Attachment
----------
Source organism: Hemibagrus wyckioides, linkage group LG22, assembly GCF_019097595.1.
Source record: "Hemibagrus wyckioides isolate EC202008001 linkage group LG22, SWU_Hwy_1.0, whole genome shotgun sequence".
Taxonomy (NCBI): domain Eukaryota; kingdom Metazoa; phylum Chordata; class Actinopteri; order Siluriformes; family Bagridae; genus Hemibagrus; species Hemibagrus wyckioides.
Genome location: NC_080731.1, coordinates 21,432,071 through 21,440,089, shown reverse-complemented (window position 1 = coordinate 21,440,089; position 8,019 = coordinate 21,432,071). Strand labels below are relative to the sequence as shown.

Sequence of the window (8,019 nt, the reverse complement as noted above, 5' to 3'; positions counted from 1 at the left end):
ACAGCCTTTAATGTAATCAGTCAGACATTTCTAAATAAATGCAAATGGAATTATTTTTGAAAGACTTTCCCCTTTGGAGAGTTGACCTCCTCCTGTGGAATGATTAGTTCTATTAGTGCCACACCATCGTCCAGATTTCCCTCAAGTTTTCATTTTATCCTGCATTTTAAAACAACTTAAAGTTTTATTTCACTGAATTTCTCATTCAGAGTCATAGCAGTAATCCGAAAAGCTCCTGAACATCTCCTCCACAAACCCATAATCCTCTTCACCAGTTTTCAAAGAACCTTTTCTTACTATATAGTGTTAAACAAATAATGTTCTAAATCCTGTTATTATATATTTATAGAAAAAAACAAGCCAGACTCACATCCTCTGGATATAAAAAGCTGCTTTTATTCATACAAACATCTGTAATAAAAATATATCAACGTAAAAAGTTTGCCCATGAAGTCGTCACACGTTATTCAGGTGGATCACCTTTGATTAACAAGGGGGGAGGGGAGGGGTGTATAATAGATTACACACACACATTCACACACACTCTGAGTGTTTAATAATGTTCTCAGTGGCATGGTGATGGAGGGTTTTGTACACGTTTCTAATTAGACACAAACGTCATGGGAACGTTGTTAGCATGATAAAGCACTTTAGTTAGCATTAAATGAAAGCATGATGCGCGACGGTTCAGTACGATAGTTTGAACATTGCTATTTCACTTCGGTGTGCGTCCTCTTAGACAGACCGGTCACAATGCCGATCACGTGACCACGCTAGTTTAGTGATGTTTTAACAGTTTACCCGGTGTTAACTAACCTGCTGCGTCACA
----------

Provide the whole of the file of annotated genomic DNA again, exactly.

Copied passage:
Source organism: Hemibagrus wyckioides, linkage group LG22, assembly GCF_019097595.1.
Source record: "Hemibagrus wyckioides isolate EC202008001 linkage group LG22, SWU_Hwy_1.0, whole genome shotgun sequence".
Taxonomy (NCBI): domain Eukaryota; kingdom Metazoa; phylum Chordata; class Actinopteri; order Siluriformes; family Bagridae; genus Hemibagrus; species Hemibagrus wyckioides.
Genome location: NC_080731.1, coordinates 21,432,071 through 21,440,089, shown reverse-complemented (window position 1 = coordinate 21,440,089; position 8,019 = coordinate 21,432,071). Strand labels below are relative to the sequence as shown.

Sequence of the window (8,019 nt, the reverse complement as noted above, 5' to 3'; positions counted from 1 at the left end):
ACAGCCTTTAATGTAATCAGTCAGACATTTCTAAATAAATGCAAATGGAATTATTTTTGAAAGACTTTCCCCTTTGGAGAGTTGACCTCCTCCTGTGGAATGATTAGTTCTATTAGTGCCACACCATCGTCCAGATTTCCCTCAAGTTTTCATTTTATCCTGCATTTTAAAACAACTTAAAGTTTTATTTCACTGAATTTCTCATTCAGAGTCATAGCAGTAATCCGAAAAGCTCCTGAACATCTCCTCCACAAACCCATAATCCTCTTCACCAGTTTTCAAAGAACCTTTTCTTACTATATAGTGTTAAACAAATAATGTTCTAAATCCTGTTATTATATATTTATAGAAAAAAACAAGCCAGACTCACATCCTCTGGATATAAAAAGCTGCTTTTATTCATACAAACATCTGTAATAAAAATATATCAACGTAAAAAGTTTGCCCATGAAGTCGTCACACGTTATTCAGGTGGATCACCTTTGATTAACAAGGGGGGAGGGGAGGGGTGTATAATAGATTACACACACACATTCACACACACTCTGAGTGTTTAATAATGTTCTCAGTGGCATGGTGATGGAGGGTTTTGTACACGTTTCTAATTAGACACAAACGTCATGGGAACGTTGTTAGCATGATAAAGCACTTTAGTTAGCATTAAATGAAAGCATGATGCGCGACGGTTCAGTACGATAGTTTGAACATTGCTATTTCACTTCGGTGTGCGTCCTCTTAGACAGACCGGTCACAATGCCGATCACGTGACCACGCTAGTTTAGTGATGTTTTAACAGTTTACCCGGTGTTAACTAACCTGCTGCGTCACA